The Coronation of Napoleon by Jacques-Louis David; the courthouse of the Court of Cassation in Rome; the statues of Justice or Liberty; the caricatures by the painter Honoré Daumier: these are just a few examples of the artistic representation of law, power, justice and rights in the 19th century. Sometimes faithful reproductions of the legal values produced at the time, sometimes exaltation, transfiguration or denunciation of certain aspects of the legal system.
Art, like law, is a human factor that is sometimes able to assert itself from below, from the society that produces it; at other times it comes from above, in tune with the designs of those who hold political power and who use art to put forward a certain image of power, as well as to disseminate a precise idea of the juridical.
The importance of artistic images and, more specifically, of the iconographic representation of key themes and concepts of law in their various legal contexts, requires no lengthy demonstration. The evocative capacity and symbolic potential released by images has often been used in Western history to effectively express, and at the same time to reinforce, key ideas from the legal world through the strength and immediacy of an iconic message, so as to obtain the broadest possible understanding and adherence in the community of reference for the model of legal organisation in force at any given moment.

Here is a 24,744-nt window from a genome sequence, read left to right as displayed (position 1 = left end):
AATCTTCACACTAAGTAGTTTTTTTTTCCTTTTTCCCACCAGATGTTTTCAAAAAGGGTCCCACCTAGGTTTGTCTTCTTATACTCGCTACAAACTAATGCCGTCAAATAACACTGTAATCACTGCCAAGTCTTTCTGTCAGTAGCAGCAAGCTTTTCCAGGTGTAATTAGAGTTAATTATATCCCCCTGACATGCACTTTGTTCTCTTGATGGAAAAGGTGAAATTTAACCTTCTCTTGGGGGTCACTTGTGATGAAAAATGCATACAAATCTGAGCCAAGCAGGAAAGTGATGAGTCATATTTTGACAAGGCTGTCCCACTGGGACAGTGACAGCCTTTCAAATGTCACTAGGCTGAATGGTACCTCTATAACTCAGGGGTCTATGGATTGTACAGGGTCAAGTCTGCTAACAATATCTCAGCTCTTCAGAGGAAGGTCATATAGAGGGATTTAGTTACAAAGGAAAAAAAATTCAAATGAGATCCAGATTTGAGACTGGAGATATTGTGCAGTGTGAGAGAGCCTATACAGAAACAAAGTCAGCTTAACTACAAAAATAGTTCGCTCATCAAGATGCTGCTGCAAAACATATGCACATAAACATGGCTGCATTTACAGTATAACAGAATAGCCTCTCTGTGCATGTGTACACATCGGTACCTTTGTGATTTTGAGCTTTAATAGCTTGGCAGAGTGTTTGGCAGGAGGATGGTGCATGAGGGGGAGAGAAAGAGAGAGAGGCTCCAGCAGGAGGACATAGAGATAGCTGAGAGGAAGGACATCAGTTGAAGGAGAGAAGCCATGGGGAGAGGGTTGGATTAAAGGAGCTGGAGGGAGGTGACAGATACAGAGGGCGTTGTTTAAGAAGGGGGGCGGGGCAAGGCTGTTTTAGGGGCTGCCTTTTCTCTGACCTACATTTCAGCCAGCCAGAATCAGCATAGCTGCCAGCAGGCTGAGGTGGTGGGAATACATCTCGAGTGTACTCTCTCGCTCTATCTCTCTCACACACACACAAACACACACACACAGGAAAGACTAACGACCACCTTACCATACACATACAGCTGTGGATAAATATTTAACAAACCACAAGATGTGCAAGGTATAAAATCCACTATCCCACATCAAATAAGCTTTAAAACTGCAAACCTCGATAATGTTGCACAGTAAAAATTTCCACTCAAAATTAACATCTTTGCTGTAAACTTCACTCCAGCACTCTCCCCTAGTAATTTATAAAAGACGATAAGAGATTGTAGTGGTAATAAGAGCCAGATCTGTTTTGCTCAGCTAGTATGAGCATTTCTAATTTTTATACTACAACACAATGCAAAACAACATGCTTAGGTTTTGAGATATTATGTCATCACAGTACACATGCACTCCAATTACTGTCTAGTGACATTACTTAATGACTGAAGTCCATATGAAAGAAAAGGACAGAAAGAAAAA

The research team set up to further study the project Images, Law and Power in the Modern Age, within the framework of the Excellence Project of the Department of Legal Sciences of the University of Verona (2018-2022), is organising a conference on the theme of the artistic representation of law in the 19th century, from the French Revolution to the early twentieth century.
The purpose is to investigate the ways in which, during the nineteenth century, the substantial change in the structural characteristics of the legal phenomenon, and the emergence of an alternative legal experience, corresponded to the replacement - or re-semantization - of the symbols and images traditionally expressed in the law, so that they were more suitable to convey the new concept of the juridical in society.
By studying the painting, sculpture and architecture of a particular epoch, it is possible to understand and delve into the legal reality, observing law in its complexity, as well as its ability to reside within society and give it order and structure. In this sense, the nineteenth century is a complex century, which begins with the French Revolution and the great break with the social and legal order of the Ancien Régime, and with the simultaneous establishment of a new socio-political order, marked by the affirmation of bourgeois society. The century ends with the emergence of a plural and complex society, marked by the advent of positivism, Darwinism and an unprecedented technological and industrial order.